Low-Ogestrel is a combination birth control pill with 0.3mg norgestrel and 30 mcg Ethinyl estradiol. It is a prescription medication taken to prevent unwanted pregnancy. Low-Ogestrel is prescribed for other reasons, such as to treat moderate acne or reduce the risk of ovarian cysts in women with polycystic ovarian syndrome (PCOS). Read More
It’s easy to use Low-Ogestrel. The most important thing to remember is to take your pill at the same time every day, and no more than 24 hours apart. For 21 days in a row, you’ll take the “active” white pill. For the next 7 days in a row, you’ll take the light green “inactive” pill. This helps you stay in the habit of taking a daily pill. Your withdrawal bleed will occur during the week you’re taking your inactive pills, usually within about two to three days of inactive pills.
Low-Ogestrel birth control pills have two main active ingredients: Desogestrel (progesterone) [0.15 mg] and Ethinyl Estradiol (estrogen) [30 mcg].
Most people who take Low-Ogestrel experience no side effects. If side effects occur, they are usually mild.
Some minor side effects are: headaches, nausea, breast tenderness, fatigue, and decreased sex drive. Many experience positive side effects such as: reduced acne, fewer mood swings, and lighter, easier, and less painful periods!
While very unlikely, serious side effects can occur while taking Low-Ogestrel, including blood clots. Blood clots can travel throughout the bloodstream and block blood flow to different parts of the body. This can cause potentially life-threatening issues like deep vein thrombosis, heart attack, or stroke.
The good news is that the risk of serious Low-Ogestrel side effects is extremely low. Our expert birth control doctors and Pandia Health Care Advisors can answer any questions and concerns about your birth control options.
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There is no direct link between Low-Ogestrel and weight gain. Some women experience changes in their appetite that may lead to weight gain while taking Low-Ogestrel. Others may find that their bodies retain more fluid while taking Low-Ogestrel, even though they actually don’t gain any body fat.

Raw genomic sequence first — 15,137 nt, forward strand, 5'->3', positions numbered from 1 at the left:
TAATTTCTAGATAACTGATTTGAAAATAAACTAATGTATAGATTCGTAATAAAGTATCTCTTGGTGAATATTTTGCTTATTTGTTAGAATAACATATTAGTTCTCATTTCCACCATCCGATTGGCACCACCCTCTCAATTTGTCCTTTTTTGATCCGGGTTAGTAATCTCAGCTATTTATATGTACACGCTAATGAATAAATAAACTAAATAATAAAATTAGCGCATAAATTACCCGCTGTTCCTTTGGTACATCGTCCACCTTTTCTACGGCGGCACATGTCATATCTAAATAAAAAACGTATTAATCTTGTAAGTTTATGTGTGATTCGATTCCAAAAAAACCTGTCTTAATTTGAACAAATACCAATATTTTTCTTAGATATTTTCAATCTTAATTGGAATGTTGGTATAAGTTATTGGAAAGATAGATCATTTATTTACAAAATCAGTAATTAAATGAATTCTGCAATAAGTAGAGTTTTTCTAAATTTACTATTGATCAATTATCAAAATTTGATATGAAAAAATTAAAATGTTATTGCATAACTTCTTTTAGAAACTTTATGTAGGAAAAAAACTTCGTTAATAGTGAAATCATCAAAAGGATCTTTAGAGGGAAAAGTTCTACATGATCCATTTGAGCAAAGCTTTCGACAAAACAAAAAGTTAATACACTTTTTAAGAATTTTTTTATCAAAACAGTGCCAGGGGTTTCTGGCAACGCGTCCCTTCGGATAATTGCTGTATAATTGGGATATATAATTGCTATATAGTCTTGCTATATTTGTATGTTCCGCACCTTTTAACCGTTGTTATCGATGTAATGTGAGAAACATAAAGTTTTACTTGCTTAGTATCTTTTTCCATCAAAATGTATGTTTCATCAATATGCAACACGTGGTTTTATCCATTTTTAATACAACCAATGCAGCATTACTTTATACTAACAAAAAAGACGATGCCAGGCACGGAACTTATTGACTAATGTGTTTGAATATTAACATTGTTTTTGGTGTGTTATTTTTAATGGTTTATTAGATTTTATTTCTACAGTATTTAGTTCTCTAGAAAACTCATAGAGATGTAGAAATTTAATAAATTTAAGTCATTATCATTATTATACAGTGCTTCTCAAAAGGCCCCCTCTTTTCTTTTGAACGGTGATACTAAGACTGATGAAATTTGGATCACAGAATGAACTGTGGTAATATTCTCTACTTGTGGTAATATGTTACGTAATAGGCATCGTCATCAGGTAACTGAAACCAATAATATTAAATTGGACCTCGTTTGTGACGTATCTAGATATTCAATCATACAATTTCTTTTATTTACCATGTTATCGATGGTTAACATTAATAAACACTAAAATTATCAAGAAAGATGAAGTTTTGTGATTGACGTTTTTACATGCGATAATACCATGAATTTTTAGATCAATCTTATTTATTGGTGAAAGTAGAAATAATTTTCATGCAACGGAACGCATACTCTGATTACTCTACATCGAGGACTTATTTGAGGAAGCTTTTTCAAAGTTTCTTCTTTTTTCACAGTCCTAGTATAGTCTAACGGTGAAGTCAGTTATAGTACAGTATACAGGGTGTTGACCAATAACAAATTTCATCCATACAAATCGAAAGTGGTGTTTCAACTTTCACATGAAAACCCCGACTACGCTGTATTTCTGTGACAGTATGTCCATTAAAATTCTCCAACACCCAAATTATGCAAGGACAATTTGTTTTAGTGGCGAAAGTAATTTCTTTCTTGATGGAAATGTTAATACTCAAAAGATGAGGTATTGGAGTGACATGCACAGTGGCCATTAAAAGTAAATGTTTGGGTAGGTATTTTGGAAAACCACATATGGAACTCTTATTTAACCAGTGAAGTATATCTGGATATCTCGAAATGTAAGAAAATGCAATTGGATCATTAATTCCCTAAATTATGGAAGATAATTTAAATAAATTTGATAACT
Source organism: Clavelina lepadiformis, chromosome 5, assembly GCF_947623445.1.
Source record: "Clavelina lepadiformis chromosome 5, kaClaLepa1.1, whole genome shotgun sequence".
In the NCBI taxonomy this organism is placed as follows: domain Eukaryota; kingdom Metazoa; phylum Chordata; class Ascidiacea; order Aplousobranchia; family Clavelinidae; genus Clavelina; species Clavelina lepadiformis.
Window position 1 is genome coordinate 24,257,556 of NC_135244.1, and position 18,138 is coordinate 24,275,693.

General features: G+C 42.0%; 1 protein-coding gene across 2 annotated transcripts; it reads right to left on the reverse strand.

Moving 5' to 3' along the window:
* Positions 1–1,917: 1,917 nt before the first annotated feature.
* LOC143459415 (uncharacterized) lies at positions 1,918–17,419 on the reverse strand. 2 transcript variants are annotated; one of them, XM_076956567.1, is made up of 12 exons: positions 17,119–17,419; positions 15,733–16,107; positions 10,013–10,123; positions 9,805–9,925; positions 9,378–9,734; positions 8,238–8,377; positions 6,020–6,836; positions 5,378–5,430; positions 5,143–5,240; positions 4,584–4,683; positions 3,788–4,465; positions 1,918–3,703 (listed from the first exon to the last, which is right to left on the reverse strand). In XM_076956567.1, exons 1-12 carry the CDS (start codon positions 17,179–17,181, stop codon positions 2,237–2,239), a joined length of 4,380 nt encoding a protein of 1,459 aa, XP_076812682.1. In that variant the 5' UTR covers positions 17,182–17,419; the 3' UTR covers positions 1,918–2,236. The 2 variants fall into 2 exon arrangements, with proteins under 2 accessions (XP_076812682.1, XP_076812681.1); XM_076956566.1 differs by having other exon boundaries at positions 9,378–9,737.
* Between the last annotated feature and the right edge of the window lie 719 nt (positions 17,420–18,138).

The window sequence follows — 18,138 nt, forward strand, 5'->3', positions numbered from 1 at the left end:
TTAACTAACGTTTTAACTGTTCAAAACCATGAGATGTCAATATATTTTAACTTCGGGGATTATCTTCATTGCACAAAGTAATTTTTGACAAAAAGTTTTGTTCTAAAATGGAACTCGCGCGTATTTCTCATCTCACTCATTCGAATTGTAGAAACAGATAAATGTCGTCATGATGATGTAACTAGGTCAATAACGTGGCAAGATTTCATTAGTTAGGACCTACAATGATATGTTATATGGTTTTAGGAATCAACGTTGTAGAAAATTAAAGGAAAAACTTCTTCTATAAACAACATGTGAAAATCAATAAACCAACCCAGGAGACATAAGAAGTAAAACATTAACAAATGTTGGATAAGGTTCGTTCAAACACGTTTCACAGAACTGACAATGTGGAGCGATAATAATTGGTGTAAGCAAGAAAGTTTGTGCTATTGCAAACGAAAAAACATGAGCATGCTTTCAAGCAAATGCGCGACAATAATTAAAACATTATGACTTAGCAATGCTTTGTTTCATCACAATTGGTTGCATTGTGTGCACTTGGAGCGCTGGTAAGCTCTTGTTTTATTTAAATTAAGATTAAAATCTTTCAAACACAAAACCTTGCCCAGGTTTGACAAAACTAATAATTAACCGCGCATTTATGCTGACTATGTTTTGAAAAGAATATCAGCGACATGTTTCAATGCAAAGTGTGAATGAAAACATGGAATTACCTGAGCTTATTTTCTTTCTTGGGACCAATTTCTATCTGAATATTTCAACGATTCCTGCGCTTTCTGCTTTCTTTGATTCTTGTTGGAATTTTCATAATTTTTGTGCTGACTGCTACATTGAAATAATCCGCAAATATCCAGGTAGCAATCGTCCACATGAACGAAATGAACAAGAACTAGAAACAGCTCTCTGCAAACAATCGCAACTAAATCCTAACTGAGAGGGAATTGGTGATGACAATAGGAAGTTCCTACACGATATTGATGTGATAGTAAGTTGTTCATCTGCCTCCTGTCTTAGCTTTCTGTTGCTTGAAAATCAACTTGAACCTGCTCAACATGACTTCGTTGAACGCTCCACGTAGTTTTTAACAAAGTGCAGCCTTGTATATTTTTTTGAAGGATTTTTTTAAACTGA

One of our Patient Care Advisors or licensed physicians will always review the medications and supplements you’re currently taking before prescribing Low-Ogestrel. Certain drugs (recreational, over-the-counter, or prescription) can interact with Low-Ogestrel and make it less effective at preventing pregnancy. Drugs that may interact with Low-Ogestrel include HIV drugs, anti-seizure drugs, antibiotics, and even herbal supplements like St. John’s wort.
Women who have high blood pressure or take medications to control blood pressure should not take Low-Ogestrel. Our Pandia Health medical team recommends other options including progestin-only pill (POPs), IUDs with hormone (Mirena, Liletta, Kyleena, Skyla), copper IUDs, implants (nexplanon), the birth control shot (depo-provera), or condoms and spermicide.
You shouldn’t smoke anyway, but especially not if you take estrogen containing birth control pills like Low-Ogestrel. Smoking increases the risk of serious side effects like blood clots, especially in women who are older than 35.
Don’t take Low-Ogestrel if you’re allergic to any of its ingredients. Signs and symptoms of an allergic reaction to Low-Ogestrel are rare and usually very mild and may include itching, hives, or dizziness. Serious allergic reactions to Low-Ogestrel can occur in very rare cases. Stop taking Low-Ogestrel and call 911 immediately if you experience swelling in the lips, mouth, or tongue, or if you have a hard time breathing.
Low-Ogestrel isn’t for everyone. Women with a history of certain medical conditions like heart disease, high blood pressure, kidney disease, liver cancer, or severe migraines should not take Low-Ogestrel. Our Pandia Health Care Advisors are standing by to help you figure out the best birth control method given your health history.
It’s easy to get Low-Ogestrel at just about any pharmacy near you with a doctor’s prescription. Concerned about your privacy? Our doctor-founded, doctor-led team at Pandia Health is happy to connect you with a licensed physician who can help you get Low-Ogestrel or any other birth control you need, discreetly and conveniently.
If you don’t have insurance, don’t worry! Pandia Health has a range of payment options.
It’s not true that Low-Ogestrel causes infertility. If you’re taking Low-Ogestrel and want to have a baby, talk to your doctor and then stop taking the medication. Normal fertility should return within one or two menstrual cycles after your last pill. Dr. Yen explains more about birth control and infertility in this video. Watch to learn more!